What’s wrong with risk assessment
The FSA has assessed a sample of 19 discretionary managers’ client files and found faults with 80% of the files. Before you panic and think the industry doesn’t know what it is doing, you ought to pause and consider whether the supervisory staff at the FSA knows how to assess the industry’s risk assessment process. Aside from obvious problems supervising the banking sector, why wouldn’t it be able to handle something as uncomplicated as this?
In my recent article in Citywire Wealth Manager I explain that the FSA is handicapped by assuming the problem is uncomplicated when it isn’t. It therefore provides guidelines to firms that are likely to lead to inefficient risk choices by both agents and clients. We can only guess at whether this leads discretionary clients to take too much or too little risk and which would do the most harm.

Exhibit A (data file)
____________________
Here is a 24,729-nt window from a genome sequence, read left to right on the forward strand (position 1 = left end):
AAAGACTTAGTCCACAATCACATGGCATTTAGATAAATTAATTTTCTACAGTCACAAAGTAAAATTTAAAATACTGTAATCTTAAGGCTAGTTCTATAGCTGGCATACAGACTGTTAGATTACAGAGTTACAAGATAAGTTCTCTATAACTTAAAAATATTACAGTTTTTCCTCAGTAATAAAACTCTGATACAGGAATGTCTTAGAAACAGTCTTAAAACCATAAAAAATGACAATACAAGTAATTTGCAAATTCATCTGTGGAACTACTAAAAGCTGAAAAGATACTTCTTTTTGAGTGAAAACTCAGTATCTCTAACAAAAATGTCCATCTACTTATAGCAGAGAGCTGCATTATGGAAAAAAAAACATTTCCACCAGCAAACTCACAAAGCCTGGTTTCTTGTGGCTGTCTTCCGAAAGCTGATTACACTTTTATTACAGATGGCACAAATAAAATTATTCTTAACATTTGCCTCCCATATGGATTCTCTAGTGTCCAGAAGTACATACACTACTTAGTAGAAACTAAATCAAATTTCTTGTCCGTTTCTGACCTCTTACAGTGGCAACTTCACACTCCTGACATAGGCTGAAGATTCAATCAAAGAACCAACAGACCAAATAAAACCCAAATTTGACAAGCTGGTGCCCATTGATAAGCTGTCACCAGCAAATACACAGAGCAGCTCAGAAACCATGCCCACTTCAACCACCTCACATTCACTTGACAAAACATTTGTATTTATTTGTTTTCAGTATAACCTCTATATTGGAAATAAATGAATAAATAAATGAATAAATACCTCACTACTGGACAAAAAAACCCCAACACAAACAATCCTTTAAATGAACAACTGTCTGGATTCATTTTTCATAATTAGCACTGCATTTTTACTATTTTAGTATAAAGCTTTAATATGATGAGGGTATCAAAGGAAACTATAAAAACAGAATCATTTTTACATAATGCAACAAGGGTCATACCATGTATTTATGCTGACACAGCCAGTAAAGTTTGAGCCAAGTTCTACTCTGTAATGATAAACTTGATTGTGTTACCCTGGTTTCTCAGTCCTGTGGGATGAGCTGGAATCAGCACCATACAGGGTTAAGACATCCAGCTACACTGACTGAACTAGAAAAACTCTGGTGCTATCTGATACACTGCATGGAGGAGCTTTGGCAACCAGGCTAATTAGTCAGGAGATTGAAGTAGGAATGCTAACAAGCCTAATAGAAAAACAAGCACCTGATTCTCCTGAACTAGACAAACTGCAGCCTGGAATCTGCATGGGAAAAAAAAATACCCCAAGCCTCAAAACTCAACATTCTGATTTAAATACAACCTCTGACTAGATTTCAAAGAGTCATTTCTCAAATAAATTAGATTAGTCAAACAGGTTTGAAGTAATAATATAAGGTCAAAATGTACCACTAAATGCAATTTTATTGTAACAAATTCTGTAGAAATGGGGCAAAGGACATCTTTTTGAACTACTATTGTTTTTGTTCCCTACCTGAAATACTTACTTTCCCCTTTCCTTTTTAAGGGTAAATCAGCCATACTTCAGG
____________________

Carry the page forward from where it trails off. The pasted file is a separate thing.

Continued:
Citywire’s title was Why wealth managers are to blame for suitability crackdown. I blame the industry rather than the FSA not because they are our regulator but because they take their cue from the industry. If we adopt, as standard practice, facile processes for assessing personal risk preferences, assessing portfolio risks and then for ensuring the two match up for each client, the FSA is likely to adopt facile guidelines for each and apply them in a facile way. If this is what the FSA has done, and if it has distorted in any way its shocking findings, and if we want to make sure the FSA does not undermine investors’ confidence (as this exercise may have done), we first have to make sure our processes are fit for purpose. Denial is not without a cost.
Obviously we think we have thought about the problem, we have come up with different ways of defining it and different solutions (heavily quantitative) for dealing with it. As regular followers of our blogs will know, both draw heavily on Liability Driven Investment techniques.